Musculoskeletal Disorders and Work

Musculoskeletal Disorders and Work


Published in the SA Profile Publication December 2017

Dr Busisiwe Nyantumbu-Mkhize DOH, MSc (Med), PhD
Senior Medical Scientist in Ergonomics
Dr Spo Kgalamono DOH, FCPHM (Occ Med), MMed
Occupational Medicine Specialist


Musculoskeletal disorders (MSDs) are painful and disabling conditions.  They encompass a wide range of inflammatory and degenerative conditions affecting muscles, tendons, joints, nerves and blood vessels.  These disorders have been reported in many occupational groups across different industries, worldwide.  They are a major cause of morbidity and disability in working populations and result in substantial economic and social impact.

The body parts that are usually affected are the neck, upper limbs and low back.  Examples of these disorders are rotator cuff syndrome (a condition that affects the shoulders) and low back pain.  The pain is often the main reason for these workers to take time off from work and consult healthcare providers.  This increases sick leave which can adversely affect productivity at work. In addition,  healthcare utilization can increase usage of healthcare resources which has cost  implications.  To add to this burden, a proportion of MSD cases progress to disability and work incapacity.  For instance, they may find it difficult to do certain tasks at home and at work.  Consequently, these workers may become candidates for early retirement, further eroding public resources and becoming dependent on the state for health care.

MSDs have multiple causation.  This means that they may be caused by factors at work and  outside of work. For this reason, the World Health Organization has classified MSDs as work-related rather than occupational conditions. In work-related conditions, the work environment and the performance of work is said to contribute significantly in their development while occupational conditions are entirely caused by work.  Research studies from many countries, have established a link between the development of MSDs and work.  Physical and psychosocial aspects of work, referred to as ergonomic risk factors, have been identified as the main contributing factors to the development of MSDs.

Risk factors arise from poorly designed workplaces in which ergonomics had not been considered.  Ergonomics aims to match the physical and psychological capabilities of workers with job demands.  A mismatch in this relationship may lead to the development of MSDs. For instance, workers may be at high risk of developing these disorders if their tasks are designed in such a way that they handle heavy loads; the layout of their workstations force them to assume awkward body postures when working; the tools they are using emit vibration; and the demands of their jobs is higher in relation to the control they have in carrying those jobs out.  In these scenarios, the risk may be compounded by the length of time they are exposed to each one of these factors.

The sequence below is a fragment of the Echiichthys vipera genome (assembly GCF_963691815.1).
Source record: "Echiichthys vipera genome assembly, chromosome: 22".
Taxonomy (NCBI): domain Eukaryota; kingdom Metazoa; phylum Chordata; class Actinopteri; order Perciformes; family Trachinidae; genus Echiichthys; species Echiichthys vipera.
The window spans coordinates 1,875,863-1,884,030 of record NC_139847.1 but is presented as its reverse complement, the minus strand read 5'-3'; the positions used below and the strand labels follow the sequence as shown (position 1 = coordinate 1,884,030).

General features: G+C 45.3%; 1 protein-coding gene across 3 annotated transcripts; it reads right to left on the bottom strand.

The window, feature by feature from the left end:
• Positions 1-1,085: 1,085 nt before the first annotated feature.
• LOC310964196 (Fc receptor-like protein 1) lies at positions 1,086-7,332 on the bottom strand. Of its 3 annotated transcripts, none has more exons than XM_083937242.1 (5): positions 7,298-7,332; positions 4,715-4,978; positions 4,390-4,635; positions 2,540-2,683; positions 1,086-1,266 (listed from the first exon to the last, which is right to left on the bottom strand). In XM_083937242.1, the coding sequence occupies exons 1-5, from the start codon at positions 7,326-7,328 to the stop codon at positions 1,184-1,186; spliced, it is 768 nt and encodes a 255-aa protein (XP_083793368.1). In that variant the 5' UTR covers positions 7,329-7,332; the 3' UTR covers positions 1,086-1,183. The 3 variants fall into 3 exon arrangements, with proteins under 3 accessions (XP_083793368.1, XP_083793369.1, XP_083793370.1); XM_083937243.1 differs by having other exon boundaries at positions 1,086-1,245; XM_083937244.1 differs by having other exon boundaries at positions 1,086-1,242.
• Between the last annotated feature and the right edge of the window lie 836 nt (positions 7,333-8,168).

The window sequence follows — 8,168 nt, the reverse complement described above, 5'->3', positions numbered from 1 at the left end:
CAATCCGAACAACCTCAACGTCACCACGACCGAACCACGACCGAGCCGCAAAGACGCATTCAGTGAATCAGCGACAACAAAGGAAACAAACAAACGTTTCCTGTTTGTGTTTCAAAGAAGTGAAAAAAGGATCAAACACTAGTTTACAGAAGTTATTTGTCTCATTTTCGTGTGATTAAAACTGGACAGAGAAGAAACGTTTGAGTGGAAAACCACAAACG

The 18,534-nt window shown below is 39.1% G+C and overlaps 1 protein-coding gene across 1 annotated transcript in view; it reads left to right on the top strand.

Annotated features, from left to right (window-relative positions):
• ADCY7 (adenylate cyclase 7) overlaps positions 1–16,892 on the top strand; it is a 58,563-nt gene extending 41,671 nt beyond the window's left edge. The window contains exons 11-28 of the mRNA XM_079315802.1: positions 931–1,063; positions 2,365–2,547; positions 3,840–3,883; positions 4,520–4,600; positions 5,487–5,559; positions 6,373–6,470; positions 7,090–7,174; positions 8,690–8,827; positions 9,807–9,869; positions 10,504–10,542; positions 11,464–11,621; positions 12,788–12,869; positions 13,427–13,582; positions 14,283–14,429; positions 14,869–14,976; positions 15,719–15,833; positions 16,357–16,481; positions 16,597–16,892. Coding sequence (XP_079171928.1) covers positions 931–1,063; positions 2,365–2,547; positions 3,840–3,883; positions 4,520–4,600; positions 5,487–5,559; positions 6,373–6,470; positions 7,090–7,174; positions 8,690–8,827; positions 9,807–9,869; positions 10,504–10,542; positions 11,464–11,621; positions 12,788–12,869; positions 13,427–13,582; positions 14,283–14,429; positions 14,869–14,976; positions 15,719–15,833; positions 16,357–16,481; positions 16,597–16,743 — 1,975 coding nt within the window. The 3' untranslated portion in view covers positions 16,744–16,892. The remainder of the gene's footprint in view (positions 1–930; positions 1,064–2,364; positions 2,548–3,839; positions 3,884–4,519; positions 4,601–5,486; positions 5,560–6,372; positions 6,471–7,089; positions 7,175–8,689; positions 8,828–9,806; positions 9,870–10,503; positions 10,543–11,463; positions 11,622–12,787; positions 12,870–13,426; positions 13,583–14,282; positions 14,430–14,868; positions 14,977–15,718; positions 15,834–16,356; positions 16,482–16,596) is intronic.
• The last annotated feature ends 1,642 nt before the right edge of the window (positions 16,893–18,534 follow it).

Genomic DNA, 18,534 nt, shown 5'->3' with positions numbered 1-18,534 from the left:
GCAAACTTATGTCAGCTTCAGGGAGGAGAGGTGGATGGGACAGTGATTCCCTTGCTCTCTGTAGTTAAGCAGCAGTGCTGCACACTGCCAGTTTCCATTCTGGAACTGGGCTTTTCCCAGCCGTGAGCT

In keeping with the objectives of occupational health, South Africa has occupational health legislation: Occupational health and safety act of 1993 which governs the non-mining sector. This Act makes provision for a work environment that is without risks to the health of workers.  Workers are empowered to recognize risks in their jobs making them conversant to these risks.  Following occupational health principles and practice which Ergonomics is an integral part of, the Act provides for occupational health surveillance which includes the work environment and workers’ health.  Work environment surveillance entails the identification, assessment, prevention, monitoring and evaluation of risks while health surveillance aims to apply preventive strategies after the workers had developed the condition of interest but are at an early stage when the condition is still reversible.

The Occupational Medicine Section of the National Institute for Occupational Health has an Occupational Medicine (OM) Clinic where workers suspected of having work-related conditions such as MSDs including Hand-arm Vibration Syndrome (a condition caused by exposure to vibration emitted by hand-held vibrating tools) are referred for clinical evaluation and work-relatedness of MSDs.  Work-relatedness is determined by conducting an ergonomic risk assessment to identify risk factors that the worker is exposed to.  For OM Clinic bookings: Sr Buffel and Mr Senamolela can be contacted at (011) 712 6420 or email address: goitsimang.buffel@nioh.nhls.ac.za  and (011) 712 6462  or email address: jacob.senamolela@nioh.nhls.ac.za, respectively.

Bibliography

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Bernard, B. P. 1997. Musculoskeletal disorders and workplace factors: a critical review of epidemiologic evidence for work-related musculoskeletal disorders of the neck, upper extremity, and low back. NIOSH.

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World Health Organization 1985.  Identification and control of work-related diseases.  Geneva, Switzerland:  WHO.  WHO Technical Report Series 714.

Department of Labour, South Africa. 2005.  Occupational Health and Safety Act and Regulations.  Revised fourth edition, LexisNexis, Butterworth.

Punnett, L. & Wegman, D. H. 2004. Work-related musculoskeletal disorders: the epidemiologic evidence and the debate. Journal of Electromyography and Kinesiology, 14, 13-23.